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How Yale-New Haven Health System Cut Spending by Millions

Analysis  |  By Christopher Cheney  
   October 06, 2016

Embarking on a "quest for unparalleled value," YNHHS has pared down spending system-wide in four categories.

This article was originally published on May 2, 2016.

A health system associated with one of the country's most respected institutions of higher learning is learning how to adapt to leaner times in the healthcare industry.

Last week, Yale-New Haven Health System, which operates three hospital campuses in the south-central region of Connecticut, co-hosted the first annual National Symposium on Value Innovation at Yale.

During a break at the symposium, Stephen Allegretto, CPA, MPH, who serves as vice president of strategic analytics and financial planning at YNNHS, told me the health system's leadership saw reimbursement cuts coming to Medicare and Medicaid in 2012. "We looked to the future and said, 'Whoa, our revenue is going to dry up. We need to look at this and see how we are going to get money out of the organization,' " Allegretto said.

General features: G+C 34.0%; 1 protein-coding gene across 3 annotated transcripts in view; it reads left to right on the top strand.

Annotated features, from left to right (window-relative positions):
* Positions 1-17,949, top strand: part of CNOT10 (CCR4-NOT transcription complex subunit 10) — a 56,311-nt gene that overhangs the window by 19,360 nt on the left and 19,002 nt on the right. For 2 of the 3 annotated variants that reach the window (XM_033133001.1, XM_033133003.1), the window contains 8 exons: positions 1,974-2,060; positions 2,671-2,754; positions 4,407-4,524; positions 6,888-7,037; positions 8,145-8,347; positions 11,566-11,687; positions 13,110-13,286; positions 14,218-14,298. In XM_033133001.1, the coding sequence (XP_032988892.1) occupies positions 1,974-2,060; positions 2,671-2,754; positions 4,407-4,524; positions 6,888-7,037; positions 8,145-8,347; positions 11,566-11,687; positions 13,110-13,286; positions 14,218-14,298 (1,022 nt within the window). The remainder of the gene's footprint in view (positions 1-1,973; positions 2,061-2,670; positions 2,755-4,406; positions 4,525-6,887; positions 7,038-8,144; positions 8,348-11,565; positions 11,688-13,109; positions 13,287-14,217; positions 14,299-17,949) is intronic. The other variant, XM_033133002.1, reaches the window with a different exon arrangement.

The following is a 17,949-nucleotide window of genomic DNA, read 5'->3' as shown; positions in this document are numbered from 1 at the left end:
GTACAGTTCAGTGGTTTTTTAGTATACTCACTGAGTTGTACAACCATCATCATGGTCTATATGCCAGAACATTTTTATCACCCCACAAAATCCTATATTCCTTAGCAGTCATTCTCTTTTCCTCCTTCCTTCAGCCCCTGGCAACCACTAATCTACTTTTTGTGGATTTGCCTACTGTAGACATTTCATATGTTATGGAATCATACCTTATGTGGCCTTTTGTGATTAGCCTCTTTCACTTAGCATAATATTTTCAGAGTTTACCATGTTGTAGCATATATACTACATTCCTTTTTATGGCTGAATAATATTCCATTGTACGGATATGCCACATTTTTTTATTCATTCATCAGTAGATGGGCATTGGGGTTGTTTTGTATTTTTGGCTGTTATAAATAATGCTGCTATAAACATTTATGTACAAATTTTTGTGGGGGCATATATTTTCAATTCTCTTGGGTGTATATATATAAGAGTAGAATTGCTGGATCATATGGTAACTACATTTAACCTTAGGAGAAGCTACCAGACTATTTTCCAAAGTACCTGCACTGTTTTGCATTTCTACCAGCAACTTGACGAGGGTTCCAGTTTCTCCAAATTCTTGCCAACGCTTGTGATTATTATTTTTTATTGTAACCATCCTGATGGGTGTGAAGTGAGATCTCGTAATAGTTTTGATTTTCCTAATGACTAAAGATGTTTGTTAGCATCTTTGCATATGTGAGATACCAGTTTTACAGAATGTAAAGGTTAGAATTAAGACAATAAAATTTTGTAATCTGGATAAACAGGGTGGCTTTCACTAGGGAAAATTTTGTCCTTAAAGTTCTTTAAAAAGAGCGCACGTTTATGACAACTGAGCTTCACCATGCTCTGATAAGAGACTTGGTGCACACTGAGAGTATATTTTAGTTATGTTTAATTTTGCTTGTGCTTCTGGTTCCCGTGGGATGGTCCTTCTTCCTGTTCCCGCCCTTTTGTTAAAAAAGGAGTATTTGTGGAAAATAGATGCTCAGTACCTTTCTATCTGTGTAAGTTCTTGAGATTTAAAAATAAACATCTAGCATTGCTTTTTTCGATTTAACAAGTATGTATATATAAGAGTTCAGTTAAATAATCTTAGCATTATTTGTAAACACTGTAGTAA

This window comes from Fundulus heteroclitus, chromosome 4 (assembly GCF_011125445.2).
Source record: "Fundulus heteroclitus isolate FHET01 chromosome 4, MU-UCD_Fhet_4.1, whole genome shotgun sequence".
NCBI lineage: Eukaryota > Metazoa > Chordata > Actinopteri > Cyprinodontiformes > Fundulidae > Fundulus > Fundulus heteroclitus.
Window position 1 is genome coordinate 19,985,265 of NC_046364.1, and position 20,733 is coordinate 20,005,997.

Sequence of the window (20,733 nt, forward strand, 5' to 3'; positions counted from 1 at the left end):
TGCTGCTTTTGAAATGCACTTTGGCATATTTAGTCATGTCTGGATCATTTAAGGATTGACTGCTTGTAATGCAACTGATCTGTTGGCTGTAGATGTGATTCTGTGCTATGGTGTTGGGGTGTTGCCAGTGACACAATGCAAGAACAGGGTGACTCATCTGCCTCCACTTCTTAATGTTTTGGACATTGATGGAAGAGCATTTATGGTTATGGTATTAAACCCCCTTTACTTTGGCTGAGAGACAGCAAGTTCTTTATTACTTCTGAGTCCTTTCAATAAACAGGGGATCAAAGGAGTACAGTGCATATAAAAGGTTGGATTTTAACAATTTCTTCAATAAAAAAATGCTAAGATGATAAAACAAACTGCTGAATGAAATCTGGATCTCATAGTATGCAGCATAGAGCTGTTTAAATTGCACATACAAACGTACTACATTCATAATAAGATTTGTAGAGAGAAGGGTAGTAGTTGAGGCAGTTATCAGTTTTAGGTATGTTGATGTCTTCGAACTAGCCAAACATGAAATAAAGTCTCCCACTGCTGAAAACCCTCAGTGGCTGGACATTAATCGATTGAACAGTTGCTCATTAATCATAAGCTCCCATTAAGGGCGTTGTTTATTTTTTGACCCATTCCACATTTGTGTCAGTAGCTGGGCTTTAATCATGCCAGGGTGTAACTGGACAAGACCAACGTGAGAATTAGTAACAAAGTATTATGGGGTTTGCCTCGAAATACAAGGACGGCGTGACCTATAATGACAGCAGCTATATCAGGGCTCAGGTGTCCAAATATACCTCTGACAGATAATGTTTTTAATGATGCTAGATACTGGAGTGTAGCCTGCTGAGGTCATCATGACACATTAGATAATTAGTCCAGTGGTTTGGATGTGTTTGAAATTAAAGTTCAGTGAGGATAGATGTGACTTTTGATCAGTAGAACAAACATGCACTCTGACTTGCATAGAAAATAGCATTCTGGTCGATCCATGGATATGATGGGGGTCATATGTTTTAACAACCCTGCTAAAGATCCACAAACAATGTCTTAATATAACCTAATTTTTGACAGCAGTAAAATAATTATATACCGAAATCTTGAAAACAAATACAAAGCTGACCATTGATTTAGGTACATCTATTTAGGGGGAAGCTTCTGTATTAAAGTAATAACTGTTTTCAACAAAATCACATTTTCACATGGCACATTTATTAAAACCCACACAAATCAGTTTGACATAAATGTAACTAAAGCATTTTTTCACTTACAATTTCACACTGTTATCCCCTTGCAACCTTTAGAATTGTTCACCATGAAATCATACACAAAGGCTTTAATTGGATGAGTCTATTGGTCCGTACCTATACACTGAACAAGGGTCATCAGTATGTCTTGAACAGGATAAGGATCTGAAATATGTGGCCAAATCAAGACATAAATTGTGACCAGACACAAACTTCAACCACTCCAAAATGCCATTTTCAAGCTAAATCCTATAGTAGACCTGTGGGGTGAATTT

In her keynote address launching the Yale symposium, YNHHS President and CEO Marna Borgstrom, MPH, said the health system's leadership has been committed to generating value for patients as opposed to emphasizing cost-cutting alone. She described the effort as a "quest for unparalleled value."

"It's not about what we can do, or what we need. It's about generating value for our patients," she said.

On the quality and patient safety side of the value equation, YNHHS has adopted several initiatives over the past four years such as the development of rapid response teams and the deployment of predictive analytics in clinical settings that have contributed to significant gains in patient outcomes. At YNHHS's St. Raphael Campus, those actions have generated a 30% mortality rate reduction.

In September 2012, YNHHS spent $160 million to acquire the former Hospital of Saint Raphael, a struggling safety-net hospital in New Haven located about a quarter mile from the Yale-New Haven Hospital campus. The deal created a 1,541-bed, dual-campus hospital in the heart of the city.

Christopher Cheney is the senior clinical care​ editor at HealthLeaders.

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